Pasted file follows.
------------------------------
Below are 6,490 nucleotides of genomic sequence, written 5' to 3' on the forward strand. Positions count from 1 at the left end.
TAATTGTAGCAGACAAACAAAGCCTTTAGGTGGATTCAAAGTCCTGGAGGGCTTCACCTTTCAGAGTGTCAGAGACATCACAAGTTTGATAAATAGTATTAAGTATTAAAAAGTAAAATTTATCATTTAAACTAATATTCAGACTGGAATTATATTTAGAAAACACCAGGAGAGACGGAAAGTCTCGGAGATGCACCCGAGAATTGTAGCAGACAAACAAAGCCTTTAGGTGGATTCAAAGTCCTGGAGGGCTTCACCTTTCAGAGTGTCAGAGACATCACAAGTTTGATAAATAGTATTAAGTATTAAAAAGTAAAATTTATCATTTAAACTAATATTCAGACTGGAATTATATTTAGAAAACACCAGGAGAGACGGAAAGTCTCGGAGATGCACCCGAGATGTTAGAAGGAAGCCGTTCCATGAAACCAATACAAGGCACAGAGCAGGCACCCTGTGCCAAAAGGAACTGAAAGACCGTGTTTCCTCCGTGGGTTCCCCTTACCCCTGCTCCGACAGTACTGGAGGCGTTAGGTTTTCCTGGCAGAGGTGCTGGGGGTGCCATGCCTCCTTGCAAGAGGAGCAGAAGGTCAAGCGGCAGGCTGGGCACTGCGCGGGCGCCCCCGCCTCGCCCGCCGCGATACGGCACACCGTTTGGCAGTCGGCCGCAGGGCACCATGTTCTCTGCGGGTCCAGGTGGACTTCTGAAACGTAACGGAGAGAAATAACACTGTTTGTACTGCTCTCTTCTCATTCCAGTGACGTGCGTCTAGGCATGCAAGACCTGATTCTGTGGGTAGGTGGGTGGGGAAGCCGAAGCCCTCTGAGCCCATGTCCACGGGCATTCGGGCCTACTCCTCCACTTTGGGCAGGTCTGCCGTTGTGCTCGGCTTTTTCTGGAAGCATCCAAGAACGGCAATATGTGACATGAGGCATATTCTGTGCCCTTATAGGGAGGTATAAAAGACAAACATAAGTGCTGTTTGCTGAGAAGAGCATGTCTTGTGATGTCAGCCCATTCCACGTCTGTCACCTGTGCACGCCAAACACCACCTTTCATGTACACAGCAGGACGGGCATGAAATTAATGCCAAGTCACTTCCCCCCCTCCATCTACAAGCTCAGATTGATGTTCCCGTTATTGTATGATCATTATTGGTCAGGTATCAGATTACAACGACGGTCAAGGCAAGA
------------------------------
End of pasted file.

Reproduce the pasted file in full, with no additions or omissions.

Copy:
Below are 6,490 nucleotides of genomic sequence, written 5' to 3' on the forward strand. Positions count from 1 at the left end.
TAATTGTAGCAGACAAACAAAGCCTTTAGGTGGATTCAAAGTCCTGGAGGGCTTCACCTTTCAGAGTGTCAGAGACATCACAAGTTTGATAAATAGTATTAAGTATTAAAAAGTAAAATTTATCATTTAAACTAATATTCAGACTGGAATTATATTTAGAAAACACCAGGAGAGACGGAAAGTCTCGGAGATGCACCCGAGAATTGTAGCAGACAAACAAAGCCTTTAGGTGGATTCAAAGTCCTGGAGGGCTTCACCTTTCAGAGTGTCAGAGACATCACAAGTTTGATAAATAGTATTAAGTATTAAAAAGTAAAATTTATCATTTAAACTAATATTCAGACTGGAATTATATTTAGAAAACACCAGGAGAGACGGAAAGTCTCGGAGATGCACCCGAGATGTTAGAAGGAAGCCGTTCCATGAAACCAATACAAGGCACAGAGCAGGCACCCTGTGCCAAAAGGAACTGAAAGACCGTGTTTCCTCCGTGGGTTCCCCTTACCCCTGCTCCGACAGTACTGGAGGCGTTAGGTTTTCCTGGCAGAGGTGCTGGGGGTGCCATGCCTCCTTGCAAGAGGAGCAGAAGGTCAAGCGGCAGGCTGGGCACTGCGCGGGCGCCCCCGCCTCGCCCGCCGCGATACGGCACACCGTTTGGCAGTCGGCCGCAGGGCACCATGTTCTCTGCGGGTCCAGGTGGACTTCTGAAACGTAACGGAGAGAAATAACACTGTTTGTACTGCTCTCTTCTCATTCCAGTGACGTGCGTCTAGGCATGCAAGACCTGATTCTGTGGGTAGGTGGGTGGGGAAGCCGAAGCCCTCTGAGCCCATGTCCACGGGCATTCGGGCCTACTCCTCCACTTTGGGCAGGTCTGCCGTTGTGCTCGGCTTTTTCTGGAAGCATCCAAGAACGGCAATATGTGACATGAGGCATATTCTGTGCCCTTATAGGGAGGTATAAAAGACAAACATAAGTGCTGTTTGCTGAGAAGAGCATGTCTTGTGATGTCAGCCCATTCCACGTCTGTCACCTGTGCACGCCAAACACCACCTTTCATGTACACAGCAGGACGGGCATGAAATTAATGCCAAGTCACTTCCCCCCCTCCATCTACAAGCTCAGATTGATGTTCCCGTTATTGTATGATCATTATTGGTCAGGTATCAGATTACAACGACGGTCAAGGCAAGA